Groundwater Discharge - U.S. Supreme Court May Decide Maui Case in 2020
The United States Supreme Court heard oral arguments on November 6, 2019, in County of Maui, Hawaii v. Hawaii Wildlife Fund, No. 18-260 (U.S.), and may issue a decision in 2020. The principal question at issue is whether the Clean Water Act’s regulation of discharges to the navigable “waters of the United States” extends to circumstances where the discharge is made to groundwater which ultimately reaches a navigable water of the United States.
The case arises from a citizen suit brought against the County of Maui for failing to obtain Clean Water Act permits for wastewater treatment plant discharges of treated wastewater to groundwater injection wells. It was undisputed that the treated wastewater, through the groundwater, ultimately reached the Pacific Ocean. The parties’ arguments rise and fall on the definition of “discharge” under the Clean Water Act, which “means … any addition of a pollutant to navigable waters from any point source,” 33 U.S.C. § 1362(12), and whether the effluent from the wastewater treatment plant is from any point source.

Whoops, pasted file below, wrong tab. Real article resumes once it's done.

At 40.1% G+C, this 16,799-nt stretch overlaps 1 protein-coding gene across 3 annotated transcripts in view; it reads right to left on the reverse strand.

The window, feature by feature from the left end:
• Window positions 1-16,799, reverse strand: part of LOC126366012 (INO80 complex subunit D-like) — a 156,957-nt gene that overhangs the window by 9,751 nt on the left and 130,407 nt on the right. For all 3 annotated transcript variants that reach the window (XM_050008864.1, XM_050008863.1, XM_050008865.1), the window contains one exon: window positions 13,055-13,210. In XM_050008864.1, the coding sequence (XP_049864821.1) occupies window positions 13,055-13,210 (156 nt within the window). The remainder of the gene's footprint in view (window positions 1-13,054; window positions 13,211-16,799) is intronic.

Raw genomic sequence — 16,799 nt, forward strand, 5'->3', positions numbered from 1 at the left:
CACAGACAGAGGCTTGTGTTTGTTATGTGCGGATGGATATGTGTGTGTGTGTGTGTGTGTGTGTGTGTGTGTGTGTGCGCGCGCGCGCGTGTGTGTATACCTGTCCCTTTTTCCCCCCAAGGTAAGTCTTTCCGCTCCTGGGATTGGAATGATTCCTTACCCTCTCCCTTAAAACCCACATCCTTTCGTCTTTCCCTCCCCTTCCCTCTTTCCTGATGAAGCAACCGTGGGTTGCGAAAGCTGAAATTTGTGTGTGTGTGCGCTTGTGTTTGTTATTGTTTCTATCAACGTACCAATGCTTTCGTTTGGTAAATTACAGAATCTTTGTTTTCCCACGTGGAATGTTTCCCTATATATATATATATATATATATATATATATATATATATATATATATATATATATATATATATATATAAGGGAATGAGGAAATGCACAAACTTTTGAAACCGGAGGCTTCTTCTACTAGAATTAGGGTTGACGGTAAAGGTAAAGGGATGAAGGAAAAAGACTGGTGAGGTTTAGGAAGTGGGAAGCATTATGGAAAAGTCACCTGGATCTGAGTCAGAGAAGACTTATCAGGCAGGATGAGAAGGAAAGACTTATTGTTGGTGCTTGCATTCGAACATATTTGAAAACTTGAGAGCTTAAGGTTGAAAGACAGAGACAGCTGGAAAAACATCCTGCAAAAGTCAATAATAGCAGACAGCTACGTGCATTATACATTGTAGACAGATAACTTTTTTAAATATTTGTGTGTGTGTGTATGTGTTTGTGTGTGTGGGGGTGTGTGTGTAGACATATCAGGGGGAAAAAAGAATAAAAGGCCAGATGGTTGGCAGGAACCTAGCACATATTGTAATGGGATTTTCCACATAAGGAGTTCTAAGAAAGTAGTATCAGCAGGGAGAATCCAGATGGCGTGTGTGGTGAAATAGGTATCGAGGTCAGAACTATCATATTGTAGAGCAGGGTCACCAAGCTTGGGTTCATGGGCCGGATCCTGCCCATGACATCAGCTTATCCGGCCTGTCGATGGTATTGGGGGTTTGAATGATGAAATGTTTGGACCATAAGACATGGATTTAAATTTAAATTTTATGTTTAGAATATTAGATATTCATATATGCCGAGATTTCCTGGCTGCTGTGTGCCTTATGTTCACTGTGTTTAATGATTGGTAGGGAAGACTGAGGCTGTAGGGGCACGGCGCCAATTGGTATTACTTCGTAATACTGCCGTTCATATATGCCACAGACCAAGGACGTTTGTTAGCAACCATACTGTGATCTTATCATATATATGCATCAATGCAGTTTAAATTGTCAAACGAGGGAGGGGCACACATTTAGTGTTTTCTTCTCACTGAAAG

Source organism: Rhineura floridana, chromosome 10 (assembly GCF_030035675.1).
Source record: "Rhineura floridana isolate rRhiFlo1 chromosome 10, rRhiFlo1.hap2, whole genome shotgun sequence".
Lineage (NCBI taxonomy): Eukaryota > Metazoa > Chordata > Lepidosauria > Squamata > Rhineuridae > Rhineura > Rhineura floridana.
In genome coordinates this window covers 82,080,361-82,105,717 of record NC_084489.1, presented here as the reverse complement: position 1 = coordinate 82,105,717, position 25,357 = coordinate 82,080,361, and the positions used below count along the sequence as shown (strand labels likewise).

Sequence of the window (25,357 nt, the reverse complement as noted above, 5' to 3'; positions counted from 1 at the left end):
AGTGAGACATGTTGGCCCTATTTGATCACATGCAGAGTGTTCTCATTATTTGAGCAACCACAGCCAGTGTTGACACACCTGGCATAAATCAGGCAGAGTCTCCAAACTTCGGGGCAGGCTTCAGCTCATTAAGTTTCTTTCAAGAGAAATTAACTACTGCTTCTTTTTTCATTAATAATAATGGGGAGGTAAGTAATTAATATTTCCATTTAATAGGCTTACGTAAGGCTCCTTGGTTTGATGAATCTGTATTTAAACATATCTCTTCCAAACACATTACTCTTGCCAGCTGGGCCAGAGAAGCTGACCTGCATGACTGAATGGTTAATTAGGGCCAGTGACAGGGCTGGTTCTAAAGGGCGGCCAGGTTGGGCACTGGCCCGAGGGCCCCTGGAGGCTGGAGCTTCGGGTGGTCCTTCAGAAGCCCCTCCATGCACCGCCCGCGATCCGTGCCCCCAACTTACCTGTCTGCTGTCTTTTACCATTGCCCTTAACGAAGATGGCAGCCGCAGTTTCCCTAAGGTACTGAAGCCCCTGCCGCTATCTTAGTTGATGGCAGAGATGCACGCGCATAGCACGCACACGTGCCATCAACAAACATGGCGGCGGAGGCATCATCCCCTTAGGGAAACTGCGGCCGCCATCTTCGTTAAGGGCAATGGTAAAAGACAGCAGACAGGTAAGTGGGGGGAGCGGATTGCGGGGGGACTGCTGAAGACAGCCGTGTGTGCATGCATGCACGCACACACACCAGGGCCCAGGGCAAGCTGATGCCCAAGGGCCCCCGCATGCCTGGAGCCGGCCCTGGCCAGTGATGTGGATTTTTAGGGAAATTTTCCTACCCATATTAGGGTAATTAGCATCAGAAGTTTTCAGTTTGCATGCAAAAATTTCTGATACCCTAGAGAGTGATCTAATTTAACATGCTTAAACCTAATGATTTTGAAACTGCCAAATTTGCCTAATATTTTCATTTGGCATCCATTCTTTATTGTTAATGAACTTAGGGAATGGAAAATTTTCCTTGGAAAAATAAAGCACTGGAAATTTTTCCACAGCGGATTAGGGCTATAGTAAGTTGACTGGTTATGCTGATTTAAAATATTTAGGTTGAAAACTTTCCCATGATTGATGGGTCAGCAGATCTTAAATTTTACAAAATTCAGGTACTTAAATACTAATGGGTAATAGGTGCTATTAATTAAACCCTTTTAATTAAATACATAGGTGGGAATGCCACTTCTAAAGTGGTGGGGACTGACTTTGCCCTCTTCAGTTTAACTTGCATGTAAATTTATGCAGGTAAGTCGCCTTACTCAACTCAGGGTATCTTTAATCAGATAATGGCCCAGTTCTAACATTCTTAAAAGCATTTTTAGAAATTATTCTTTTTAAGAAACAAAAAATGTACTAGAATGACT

Having lost in the lower courts, Maui, joined by the United States Environmental Protection Agency, which issued a policy statement in April 2019 declaring that discharges to groundwater were excluded from the Clean Water Act’s definition of a point source discharge, argued that regulation of discharges to groundwater would be a vast overreach of the federal government. The citizen advocacy organizations argued that exempting these discharges would create a gaping regulatory loophole. As the Supreme Court Justices acknowledged throughout the oral argument, the decision, which could be rendered by June 2020, could have far-reaching impact on large and small dischargers across the country.